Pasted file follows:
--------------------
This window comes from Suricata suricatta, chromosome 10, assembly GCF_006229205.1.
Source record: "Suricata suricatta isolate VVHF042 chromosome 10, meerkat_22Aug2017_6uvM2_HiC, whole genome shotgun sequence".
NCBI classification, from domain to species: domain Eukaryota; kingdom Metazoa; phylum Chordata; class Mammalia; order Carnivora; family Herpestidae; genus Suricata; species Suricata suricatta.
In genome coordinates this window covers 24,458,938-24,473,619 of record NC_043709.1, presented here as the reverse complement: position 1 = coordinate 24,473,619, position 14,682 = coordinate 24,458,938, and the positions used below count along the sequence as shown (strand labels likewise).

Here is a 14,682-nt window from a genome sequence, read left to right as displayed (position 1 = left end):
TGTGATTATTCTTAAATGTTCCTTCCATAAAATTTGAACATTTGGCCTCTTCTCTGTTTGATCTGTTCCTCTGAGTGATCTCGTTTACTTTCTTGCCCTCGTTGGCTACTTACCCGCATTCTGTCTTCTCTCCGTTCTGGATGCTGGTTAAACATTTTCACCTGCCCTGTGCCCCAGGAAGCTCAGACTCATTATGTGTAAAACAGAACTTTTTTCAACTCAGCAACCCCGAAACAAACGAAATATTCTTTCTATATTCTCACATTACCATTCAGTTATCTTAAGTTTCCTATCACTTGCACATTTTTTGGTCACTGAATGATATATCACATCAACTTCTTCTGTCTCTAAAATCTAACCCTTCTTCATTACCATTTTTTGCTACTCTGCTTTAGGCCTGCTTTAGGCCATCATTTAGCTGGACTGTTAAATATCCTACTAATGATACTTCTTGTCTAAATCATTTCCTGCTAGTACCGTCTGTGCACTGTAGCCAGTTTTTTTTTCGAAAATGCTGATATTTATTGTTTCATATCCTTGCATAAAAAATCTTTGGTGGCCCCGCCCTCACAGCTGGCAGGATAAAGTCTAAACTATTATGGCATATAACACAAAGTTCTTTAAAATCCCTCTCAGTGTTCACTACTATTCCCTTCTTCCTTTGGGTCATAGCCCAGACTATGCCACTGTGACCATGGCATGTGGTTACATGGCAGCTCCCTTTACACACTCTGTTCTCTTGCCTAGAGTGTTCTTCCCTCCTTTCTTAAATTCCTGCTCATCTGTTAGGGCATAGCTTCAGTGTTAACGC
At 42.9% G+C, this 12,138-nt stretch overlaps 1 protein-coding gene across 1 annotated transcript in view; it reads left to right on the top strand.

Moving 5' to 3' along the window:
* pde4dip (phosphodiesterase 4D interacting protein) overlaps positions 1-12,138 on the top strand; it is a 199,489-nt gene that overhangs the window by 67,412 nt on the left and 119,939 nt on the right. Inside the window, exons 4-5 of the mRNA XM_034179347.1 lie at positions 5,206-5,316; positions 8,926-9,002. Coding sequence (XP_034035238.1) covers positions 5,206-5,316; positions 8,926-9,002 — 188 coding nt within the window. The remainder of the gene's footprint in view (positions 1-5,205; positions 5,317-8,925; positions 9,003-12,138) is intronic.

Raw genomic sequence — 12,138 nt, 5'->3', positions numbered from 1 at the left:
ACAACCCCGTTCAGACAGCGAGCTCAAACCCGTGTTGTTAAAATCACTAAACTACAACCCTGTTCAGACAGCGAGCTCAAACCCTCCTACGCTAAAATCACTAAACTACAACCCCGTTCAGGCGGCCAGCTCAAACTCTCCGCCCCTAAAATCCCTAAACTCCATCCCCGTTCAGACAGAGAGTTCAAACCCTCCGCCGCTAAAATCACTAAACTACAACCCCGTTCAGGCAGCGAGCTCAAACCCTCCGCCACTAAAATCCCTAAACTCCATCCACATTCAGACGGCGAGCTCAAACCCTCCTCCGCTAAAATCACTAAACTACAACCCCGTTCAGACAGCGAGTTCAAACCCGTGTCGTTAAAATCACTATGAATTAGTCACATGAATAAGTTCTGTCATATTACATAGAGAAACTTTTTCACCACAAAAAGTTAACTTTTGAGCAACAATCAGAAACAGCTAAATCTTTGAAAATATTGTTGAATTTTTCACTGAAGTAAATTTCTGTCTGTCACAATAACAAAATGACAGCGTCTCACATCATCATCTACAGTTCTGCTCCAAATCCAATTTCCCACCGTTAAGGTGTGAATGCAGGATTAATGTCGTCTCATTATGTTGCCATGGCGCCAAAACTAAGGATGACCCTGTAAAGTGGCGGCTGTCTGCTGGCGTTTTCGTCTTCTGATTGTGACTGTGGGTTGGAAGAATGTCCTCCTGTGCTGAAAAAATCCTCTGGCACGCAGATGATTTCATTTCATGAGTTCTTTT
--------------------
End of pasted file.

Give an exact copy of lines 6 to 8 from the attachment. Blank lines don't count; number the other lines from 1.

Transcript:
TGTGATTATTCTTAAATGTTCCTTCCATAAAATTTGAACATTTGGCCTCTTCTCTGTTTGATCTGTTCCTCTGAGTGATCTCGTTTACTTTCTTGCCCTCGTTGGCTACTTACCCGCATTCTGTCTTCTCTCCGTTCTGGATGCTGGTTAAACATTTTCACCTGCCCTGTGCCCCAGGAAGCTCAGACTCATTATGTGTAAAACAGAACTTTTTTCAACTCAGCAACCCCGAAACAAACGAAATATTCTTTCTATATTCTCACATTACCATTCAGTTATCTTAAGTTTCCTATCACTTGCACATTTTTTGGTCACTGAATGATATATCACATCAACTTCTTCTGTCTCTAAAATCTAACCCTTCTTCATTACCATTTTTTGCTACTCTGCTTTAGGCCTGCTTTAGGCCATCATTTAGCTGGACTGTTAAATATCCTACTAATGATACTTCTTGTCTAAATCATTTCCTGCTAGTACCGTCTGTGCACTGTAGCCAGTTTTTTTTTCGAAAATGCTGATATTTATTGTTTCATATCCTTGCATAAAAAATCTTTGGTGGCCCCGCCCTCACAGCTGGCAGGATAAAGTCTAAACTATTATGGCATATAACACAAAGTTCTTTAAAATCCCTCTCAGTGTTCACTACTATTCCCTTCTTCCTTTGGGTCATAGCCCAGACTATGCCACTGTGACCATGGCATGTGGTTACATGGCAGCTCCCTTTACACACTCTGTTCTCTTGCCTAGAGTGTTCTTCCCTCCTTTCTTAAATTCCTGCTCATCTGTTAGGGCATAGCTTCAGTGTTAACGC
At 42.9% G+C, this 12,138-nt stretch overlaps 1 protein-coding gene across 1 annotated transcript in view; it reads left to right on the top strand.

Moving 5' to 3' along the window: